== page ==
Title: The Death Cure
Author: James Dashner
Genre: YA fiction, dystopian fiction, science fiction
Publisher: Delacorte Books for Young Readers
Rating: 5 out of 5 stars
Source: Kindle copy from my husband’s Kindle library
First line: It was the smell that began to drive Thomas slightly mad.
This review will not contain spoilers for The Death Cure, but may contain spoilers for the first two books in the series, The Maze Runner and The Scorch Trials.
Thomas has endured the Maze. He has survived the Scorch. He is now faced with the ultimate decision – does he trust WICKED and go along with their plans? Are they “good,” as Teresa keeps saying they are? Can he even trust Teresa? And will he ever understand the full extent of his involvement in the Trials?
I know that’s not much of a plot synopsis, but, trust me, you don’t want this spoiled for you. Part of the genius of this series is the way Dashner doles out information, bit by bit, allowing the reader to attempt to put the pieces together for him- or herself.
Honestly, I had my doubts about this book. I wasn’t sure if Dashner would be able to wrap it up to my satisfaction, but he did. I finished reading the book aloud to my boys this morning, and during the last two chapters, I simply couldn’t read fast enough, stumbling over the words as Noah tapped his toe nervously and he and Jonathan and Josiah hung on my every word. We were all very happy with the way it ended, the way things were wrapped up – except for one plot point toward the end that it may take me years to forgive Dashner for, even if I understand his reason for going in that direction.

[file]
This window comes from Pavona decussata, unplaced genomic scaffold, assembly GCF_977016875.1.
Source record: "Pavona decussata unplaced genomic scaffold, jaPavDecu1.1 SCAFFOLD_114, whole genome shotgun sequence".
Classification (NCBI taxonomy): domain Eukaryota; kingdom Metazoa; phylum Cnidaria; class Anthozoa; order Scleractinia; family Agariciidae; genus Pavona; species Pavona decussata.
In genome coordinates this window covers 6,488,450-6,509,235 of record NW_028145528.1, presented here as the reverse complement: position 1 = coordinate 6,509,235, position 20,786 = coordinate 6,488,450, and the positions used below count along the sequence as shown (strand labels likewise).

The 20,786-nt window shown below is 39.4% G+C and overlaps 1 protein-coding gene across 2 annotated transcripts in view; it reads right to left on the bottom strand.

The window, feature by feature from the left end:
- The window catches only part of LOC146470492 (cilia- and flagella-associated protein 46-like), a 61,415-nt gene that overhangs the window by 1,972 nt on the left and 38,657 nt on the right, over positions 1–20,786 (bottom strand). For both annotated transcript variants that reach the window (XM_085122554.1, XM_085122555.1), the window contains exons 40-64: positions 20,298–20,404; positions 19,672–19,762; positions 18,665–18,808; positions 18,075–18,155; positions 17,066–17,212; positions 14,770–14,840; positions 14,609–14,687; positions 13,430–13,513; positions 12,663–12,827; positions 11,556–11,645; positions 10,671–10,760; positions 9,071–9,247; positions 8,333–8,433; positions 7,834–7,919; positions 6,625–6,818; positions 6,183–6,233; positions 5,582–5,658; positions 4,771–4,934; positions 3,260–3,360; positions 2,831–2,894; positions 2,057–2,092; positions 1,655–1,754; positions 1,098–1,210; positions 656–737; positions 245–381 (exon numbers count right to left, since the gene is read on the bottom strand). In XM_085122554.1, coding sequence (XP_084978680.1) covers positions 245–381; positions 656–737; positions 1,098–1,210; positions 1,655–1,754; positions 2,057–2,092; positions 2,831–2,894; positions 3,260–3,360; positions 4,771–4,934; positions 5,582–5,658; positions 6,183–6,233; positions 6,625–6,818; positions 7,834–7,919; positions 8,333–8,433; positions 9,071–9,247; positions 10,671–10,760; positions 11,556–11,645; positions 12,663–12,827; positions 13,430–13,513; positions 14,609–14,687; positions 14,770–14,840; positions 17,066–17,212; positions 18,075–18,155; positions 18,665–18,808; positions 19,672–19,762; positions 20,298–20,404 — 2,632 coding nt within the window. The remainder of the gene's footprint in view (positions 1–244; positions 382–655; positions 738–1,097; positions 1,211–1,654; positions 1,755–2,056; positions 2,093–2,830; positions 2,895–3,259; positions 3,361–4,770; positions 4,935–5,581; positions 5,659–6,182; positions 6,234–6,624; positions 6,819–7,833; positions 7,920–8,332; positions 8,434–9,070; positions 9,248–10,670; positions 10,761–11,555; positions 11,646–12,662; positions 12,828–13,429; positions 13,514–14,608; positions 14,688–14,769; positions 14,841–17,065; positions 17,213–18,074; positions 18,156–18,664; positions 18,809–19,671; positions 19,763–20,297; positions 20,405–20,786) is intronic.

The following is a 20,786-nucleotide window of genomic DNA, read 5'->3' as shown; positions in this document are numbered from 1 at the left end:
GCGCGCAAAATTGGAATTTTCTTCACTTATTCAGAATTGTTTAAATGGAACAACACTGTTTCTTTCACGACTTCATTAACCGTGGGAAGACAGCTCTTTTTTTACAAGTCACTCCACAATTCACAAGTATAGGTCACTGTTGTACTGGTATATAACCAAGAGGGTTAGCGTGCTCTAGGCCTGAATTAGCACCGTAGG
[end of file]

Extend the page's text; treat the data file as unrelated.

Did every single loose end get tied up in a neat little bow? No, and I think that is the basis of some of the dissatisfaction I’m seeing on the book’s Goodreads page. Do I understand why the subjects were sent through the Maze and the Scorch, what WICKED was trying to accomplish? Yes, absolutely. Do I know if WICKED is good or not? Well, I won’t spoil anything, except to say that good and evil are black and white, and the world is made up of grey areas.
I also think that Dashner will wrap up even more of those loose ends and answer a couple of my unanswered questions when the prequel, The Kill Order comes out this summer. The boys and I just might be ready for another roller-coaster read-aloud by then.